Spontaneous preterm birth (sPTB, delivery <37 weeks gestation), accounts for approximately 10% of births worldwide; the aetiology is multifactorial with intra-amniotic infection being one contributing factor. This study aimed to determine whether asymptomatic women with a history of sPTB or cervical surgery have altered levels of inflammatory/antimicrobial mediators and/or microflora within cervical fluid at 22–24 weeks gestation. External cervical fluid was collected from women with history of previous sPTB and/or cervical surgery at 22–24 weeks gestation (n = 135). Cytokine and antimicrobial peptides were measured on a multiplex platform or by ELISA. qPCR was performed for detection of 7 potentially pathogenic bacterial species. IL-8 and IL-1β levels were lower in women who delivered preterm compared to those who delivered at term (IL-8 P = 0.02; IL-1β P = 0.04). There were no differences in elafin or human beta defensin-1 protein levels between the two groups. Multiple bacterial species were detected in a higher proportion of women who delivered preterm than in those who delivered at term (P = 0.005). Cervical fluid IL-8 and IL-1β and microflora have the potential to be used as biomarkers to predict sPTB in high risk women.
Pre-term birth (PTB), defined as delivery before 37 completed weeks of gestation, accounts for approximately 70% of neonatal deaths and is a major cause of neonatal morbidity including respiratory distress syndrome, necrotising enterocolitis and long-term neurological disabilities1,2. Worldwide there are 15 million preterm births every year (~1 in 10 of all births), with the annual rate increasing3,4,5. PTB may be related to spontaneous preterm labor (40–45%) or preterm prelabor rupture of membranes (25–30%), together classified as spontaneous PTB (sPTB), with the remaining preterm deliveries being indicated if either the mother or fetus is at risk2.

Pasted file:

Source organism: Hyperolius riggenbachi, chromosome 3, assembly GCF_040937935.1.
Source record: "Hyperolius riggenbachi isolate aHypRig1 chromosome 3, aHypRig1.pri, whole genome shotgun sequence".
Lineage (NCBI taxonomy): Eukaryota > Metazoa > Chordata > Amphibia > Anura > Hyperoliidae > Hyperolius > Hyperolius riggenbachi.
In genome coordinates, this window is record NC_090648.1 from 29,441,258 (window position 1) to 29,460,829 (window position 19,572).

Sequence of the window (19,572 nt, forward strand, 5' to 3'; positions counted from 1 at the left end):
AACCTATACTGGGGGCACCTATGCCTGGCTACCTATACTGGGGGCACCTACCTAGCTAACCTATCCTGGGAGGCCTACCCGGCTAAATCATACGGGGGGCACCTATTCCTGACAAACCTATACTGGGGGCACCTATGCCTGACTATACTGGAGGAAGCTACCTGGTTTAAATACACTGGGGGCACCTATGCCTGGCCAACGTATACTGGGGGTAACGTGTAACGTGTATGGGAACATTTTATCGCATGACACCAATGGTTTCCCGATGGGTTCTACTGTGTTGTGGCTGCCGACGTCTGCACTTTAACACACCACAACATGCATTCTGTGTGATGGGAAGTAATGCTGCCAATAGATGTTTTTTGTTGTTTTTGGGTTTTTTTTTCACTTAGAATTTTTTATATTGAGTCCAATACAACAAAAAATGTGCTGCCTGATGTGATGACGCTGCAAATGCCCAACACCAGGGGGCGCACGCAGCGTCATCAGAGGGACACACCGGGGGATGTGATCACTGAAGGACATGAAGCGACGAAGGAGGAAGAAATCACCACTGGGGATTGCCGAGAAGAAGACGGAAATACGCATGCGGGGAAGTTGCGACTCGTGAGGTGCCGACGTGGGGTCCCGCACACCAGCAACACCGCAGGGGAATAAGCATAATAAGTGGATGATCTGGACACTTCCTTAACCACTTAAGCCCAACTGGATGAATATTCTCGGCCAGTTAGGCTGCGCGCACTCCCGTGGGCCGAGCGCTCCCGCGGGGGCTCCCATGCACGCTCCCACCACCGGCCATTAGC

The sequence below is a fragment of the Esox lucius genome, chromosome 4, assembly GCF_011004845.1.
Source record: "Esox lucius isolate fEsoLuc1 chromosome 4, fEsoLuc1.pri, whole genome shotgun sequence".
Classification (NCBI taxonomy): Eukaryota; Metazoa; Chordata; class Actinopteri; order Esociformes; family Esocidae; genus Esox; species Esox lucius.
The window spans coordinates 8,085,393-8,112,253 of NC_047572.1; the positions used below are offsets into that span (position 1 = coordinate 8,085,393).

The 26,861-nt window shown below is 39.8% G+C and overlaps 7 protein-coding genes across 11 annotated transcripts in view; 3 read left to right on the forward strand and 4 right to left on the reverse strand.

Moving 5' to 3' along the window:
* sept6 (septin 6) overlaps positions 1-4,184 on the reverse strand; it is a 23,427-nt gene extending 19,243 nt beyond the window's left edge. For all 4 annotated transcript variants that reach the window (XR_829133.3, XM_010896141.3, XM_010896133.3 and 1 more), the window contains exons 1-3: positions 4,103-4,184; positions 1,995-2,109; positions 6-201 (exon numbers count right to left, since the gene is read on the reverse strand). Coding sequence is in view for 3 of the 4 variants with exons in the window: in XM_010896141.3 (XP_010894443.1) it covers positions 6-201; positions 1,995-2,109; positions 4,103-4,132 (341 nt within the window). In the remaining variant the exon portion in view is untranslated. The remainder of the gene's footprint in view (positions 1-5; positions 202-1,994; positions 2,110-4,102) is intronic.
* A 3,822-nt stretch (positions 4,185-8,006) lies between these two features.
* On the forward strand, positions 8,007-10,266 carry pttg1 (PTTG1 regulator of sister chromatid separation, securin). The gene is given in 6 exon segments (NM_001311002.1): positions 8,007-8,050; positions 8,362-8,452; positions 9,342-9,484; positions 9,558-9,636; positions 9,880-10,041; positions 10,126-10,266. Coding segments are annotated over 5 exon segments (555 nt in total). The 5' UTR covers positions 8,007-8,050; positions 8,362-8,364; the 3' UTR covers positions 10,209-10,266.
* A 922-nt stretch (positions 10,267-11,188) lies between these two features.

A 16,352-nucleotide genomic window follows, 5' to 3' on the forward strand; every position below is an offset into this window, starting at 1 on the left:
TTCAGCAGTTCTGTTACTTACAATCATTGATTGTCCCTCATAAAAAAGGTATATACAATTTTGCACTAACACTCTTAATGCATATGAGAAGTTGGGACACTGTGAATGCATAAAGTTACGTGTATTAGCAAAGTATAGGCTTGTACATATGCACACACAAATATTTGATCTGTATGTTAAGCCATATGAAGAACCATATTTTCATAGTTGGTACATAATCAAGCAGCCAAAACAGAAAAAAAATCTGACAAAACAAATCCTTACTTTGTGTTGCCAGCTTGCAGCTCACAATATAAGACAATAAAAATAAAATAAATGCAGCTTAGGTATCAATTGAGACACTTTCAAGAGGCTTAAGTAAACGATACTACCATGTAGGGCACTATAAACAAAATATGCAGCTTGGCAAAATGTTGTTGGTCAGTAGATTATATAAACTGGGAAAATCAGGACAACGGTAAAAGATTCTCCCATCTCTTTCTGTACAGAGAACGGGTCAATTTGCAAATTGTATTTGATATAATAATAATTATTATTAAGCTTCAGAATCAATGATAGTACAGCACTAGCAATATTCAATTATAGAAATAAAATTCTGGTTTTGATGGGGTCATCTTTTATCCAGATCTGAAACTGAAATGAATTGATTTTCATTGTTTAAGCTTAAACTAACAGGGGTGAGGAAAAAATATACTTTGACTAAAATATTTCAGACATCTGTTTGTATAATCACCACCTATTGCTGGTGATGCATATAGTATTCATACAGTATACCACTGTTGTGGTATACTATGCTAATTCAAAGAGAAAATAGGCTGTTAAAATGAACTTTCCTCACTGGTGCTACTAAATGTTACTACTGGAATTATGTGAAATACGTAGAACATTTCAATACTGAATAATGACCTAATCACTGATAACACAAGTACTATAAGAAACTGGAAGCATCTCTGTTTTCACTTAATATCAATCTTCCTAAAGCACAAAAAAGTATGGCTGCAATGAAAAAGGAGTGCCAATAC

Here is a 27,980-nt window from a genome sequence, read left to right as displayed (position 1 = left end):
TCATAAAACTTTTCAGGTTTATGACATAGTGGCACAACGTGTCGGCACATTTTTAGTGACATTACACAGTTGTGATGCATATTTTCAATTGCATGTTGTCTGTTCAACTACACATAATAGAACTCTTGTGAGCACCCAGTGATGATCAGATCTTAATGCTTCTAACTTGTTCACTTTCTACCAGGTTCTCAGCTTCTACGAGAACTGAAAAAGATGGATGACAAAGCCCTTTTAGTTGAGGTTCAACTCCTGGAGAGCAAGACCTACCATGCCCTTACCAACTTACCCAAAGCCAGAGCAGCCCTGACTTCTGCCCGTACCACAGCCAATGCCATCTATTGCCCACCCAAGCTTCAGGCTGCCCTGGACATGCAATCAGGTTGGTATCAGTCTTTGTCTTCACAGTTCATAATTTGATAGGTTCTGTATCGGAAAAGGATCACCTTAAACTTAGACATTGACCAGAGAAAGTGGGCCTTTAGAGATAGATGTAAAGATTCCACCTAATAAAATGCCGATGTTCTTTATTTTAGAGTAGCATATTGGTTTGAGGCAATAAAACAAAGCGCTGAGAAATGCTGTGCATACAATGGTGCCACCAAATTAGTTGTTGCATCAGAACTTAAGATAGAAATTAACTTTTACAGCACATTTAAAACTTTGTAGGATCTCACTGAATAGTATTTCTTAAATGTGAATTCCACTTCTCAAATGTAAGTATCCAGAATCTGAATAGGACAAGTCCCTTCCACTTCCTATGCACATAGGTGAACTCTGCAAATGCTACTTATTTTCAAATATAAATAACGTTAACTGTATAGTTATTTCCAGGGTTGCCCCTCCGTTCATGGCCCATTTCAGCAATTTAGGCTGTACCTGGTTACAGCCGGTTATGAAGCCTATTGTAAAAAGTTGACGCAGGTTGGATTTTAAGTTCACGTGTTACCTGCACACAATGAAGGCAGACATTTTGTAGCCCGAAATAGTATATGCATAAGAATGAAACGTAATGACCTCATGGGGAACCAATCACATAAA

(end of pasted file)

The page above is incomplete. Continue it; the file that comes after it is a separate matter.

Spontaneous labor occurs following the activation of a pro-inflammatory ‘common pathway’ with increased cytokines and prostaglandins within myometrium, amniotic membranes and cervix leading to increased uterine contractility, rupture of membranes and cervical dilatation6. While this pathway is activated physiologically in term labor, it is postulated that one or more pathological processes (intra-amniotic infection (IAI), decidual haemorrhage, decidual senescence, disruption of maternal-fetal tolerance, decline in progesterone action, uterine over-distension and stress) may lead to activation of this pathway in preterm labor6. IAI is the only one which has been causally linked to sPTB; it is present in up to 30% of sPTB cases and in 60% of patients delivering before 28 weeks gestation7,8. When bacteria are isolated from amniotic fluid in cases of PTB, they are similar to pathogenic bacteria found in the lower genital tract suggesting the most common mode of infection is via the vagina through the cervix and chorioamniotic membranes6,9,10,11,12,13,14,15. Presence of a greater spectrum of bacterial species is also associated with sPTB, with 2 or more bacterial species being reported in over 60% of fetal membranes and placental tissues sampled from patients delivering preterm15. The cervix acts as a barrier to ascending infection and IAI is found in more than 50% of women presenting with mid-trimester cervical dilatation16.
Accurate prediction of sPTB allows identification of high-risk women for whom appropriate interventions such as antibiotics, cervical cerclage or progesterone can be considered, with the aim of preventing sPTB and improving neonatal outcomes. Risk factors for sPTB include a previous history of sPTB, mid-trimester pregnancy loss or cervical surgery, and strategies for prediction include screening for bacterial vaginosis and serial transvaginal ultrasound measurement of cervical length17,18,19,20. More recently biomarkers within cervicovaginal fluid (CVF) have been investigated as predictors of sPTB, including pro-inflammatory cytokines and natural antimicrobials such as elafin and human beta defensins (HBD), but the results have been variable with poor agreement between studies21,22,23,24,25,26,27,28,29,30,31,32,33. To date there is no established marker for predicting sPTB in asymptomatic patients. Fetal fibronectin assessment is becoming more widely used, but it is not yet recommended for use by ACOG or NICE guidelines34,35.
The aim of this study was to prospectively investigate whether asymptomatic women with a singleton pregnancy and a history of sPTB and/or cervical surgery had altered expression of cytokines and antimicrobial peptides, and/or microflora within cervical fluid at 22–24 weeks gestation.
Materials and Methods